Aware of All Eclipses by Tina Curran

Tina Curran

This morning, brushing my teeth, I closed my eyes. I saw only black. I opened them again, all without thinking, and the light rushed back in, not just light but the outpouring of information it brought, the edges, the planes, the colors, the textures of the world; its orientation, heaviness, opacity and translucence, weight and delicacy and shimmer, its meeting points and the interplay between everything and everything. So much. It spoke to me from all around.

I immediately closed my eyes again, overcome by that inpouring. Even the slightest glimpse, a momentary opening of a closed eye, can give me so much connection to the world; all in a microsecond I saw far more than I could take in or detail in words. If that’s true of a momentary glance, what an abundance of wealth I take in with my eyes when they are full open, and maybe even more when I let them rest and gaze.

I just lost a good bit of the sight in one eye. I woke one morning and saw a black round sun against the background of the window by my bed. I turned and looked at my alarm clock. There was that dark circle again. It had moved with my gaze. I got out of bed, put on the kettle for my tea, and called the eye doctor.

Yes, it was a long day of drops and tests and bad news. And yes, I realized, if it happens again in the other eye that would be quite a change for me — I would be legally blind. And so I’m precariously between two worlds right now, and working hard to keep my balance, and my root, in the one where both eyes work — at least to the extent that is left to them now.

When I don’t focus on it it doesn’t seem like too big a deal because the other eye is so willing and able to fill in. The unfathomable brain is weaving the pieces of the patchwork of information that it’s gathering from my left eye and putting it together with what is coming in through the right. And one thing I’m seeing, ha-ha, one thing I’m seeing is that what is happening with the left eye now is that I am actually seeing the eye itself; it’s getting in the way of its own flow that all my life has been an open river of information it’s been pouring into me, allowing, interpreting for me. It’s as if the eye were saying, hey, pay attention to me, not to the information I’m giving you.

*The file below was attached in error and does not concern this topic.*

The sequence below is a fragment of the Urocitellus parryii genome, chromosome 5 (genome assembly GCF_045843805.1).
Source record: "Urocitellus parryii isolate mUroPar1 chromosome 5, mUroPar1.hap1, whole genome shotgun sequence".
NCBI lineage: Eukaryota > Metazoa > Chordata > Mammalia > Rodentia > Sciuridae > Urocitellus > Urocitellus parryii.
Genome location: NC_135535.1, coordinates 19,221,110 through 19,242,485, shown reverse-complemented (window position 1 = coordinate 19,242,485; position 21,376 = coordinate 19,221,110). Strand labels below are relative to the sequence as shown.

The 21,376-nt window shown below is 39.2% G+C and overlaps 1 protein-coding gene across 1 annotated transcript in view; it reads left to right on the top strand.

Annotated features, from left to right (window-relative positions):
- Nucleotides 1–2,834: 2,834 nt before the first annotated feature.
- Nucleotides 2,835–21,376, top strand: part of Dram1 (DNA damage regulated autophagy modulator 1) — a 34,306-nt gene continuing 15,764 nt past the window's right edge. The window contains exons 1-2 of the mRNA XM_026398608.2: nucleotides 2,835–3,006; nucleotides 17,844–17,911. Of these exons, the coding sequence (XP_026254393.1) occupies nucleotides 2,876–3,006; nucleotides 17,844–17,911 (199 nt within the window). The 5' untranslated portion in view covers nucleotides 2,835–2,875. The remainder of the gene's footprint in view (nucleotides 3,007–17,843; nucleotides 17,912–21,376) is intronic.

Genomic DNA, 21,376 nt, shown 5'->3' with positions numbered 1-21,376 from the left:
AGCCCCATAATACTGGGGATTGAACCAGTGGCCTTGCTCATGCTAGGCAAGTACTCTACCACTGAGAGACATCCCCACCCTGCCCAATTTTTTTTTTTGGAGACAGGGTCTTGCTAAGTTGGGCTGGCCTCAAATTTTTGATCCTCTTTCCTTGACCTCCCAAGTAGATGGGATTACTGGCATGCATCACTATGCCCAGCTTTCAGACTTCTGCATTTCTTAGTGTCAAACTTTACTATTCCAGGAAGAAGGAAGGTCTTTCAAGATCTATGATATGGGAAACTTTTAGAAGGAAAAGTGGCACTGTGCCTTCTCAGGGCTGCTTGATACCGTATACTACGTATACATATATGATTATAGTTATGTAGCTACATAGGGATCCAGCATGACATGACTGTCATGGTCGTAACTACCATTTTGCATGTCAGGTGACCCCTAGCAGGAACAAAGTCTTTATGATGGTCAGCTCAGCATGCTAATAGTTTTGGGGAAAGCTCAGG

And I see that that’s happening in so many other ways in my psyche and in my life as I get older. My body is saying it. My mind is saying it; my ego is too. All the parts that I think are separate from the world around me.

This is a transient, ephemeral time of adaptation, getting to be a witness to this process. The blood vessel broke only a few weeks ago, and my brain hasn’t finished relearning how to see, is in the process of relearning how to weave things together in this new way, so I’m getting to watch this as it happens. I’m thinking that, if the progression stays on this course, I will experience a seamless flow of connection with the world through my eyes as I did before. It won’t be the same as it once was, for sure. Those patches of comprehension have undeniably become more fragile, almost threadbare. But it will still seem like a whole quilt, a blanket that I can wrap myself in.

But of course there’s that fear, that finally there won’t be enough material for my brain to work with, that this time of change will simply be continuous, fast or slow, with the dear brain working to accept, weave, interpret, and categorize a whole new, and fading, alphabet.

When this first happened, I had to cancel a class, tell my daughter, ask a question of a friend. And every time I dictated into my iPhone the phrase “my eye,” it typed in “mayeye.” Uncomfortably close to the word “mayday,” from the French m’aidez, or help me, but also reminiscent of that old childhood game, mother may I? May I, Great Mother, each day for one more day, continue to see?


Tina Curran has taught tai chi and qigong for many years and enjoys photography. She lives in Hampton Bays.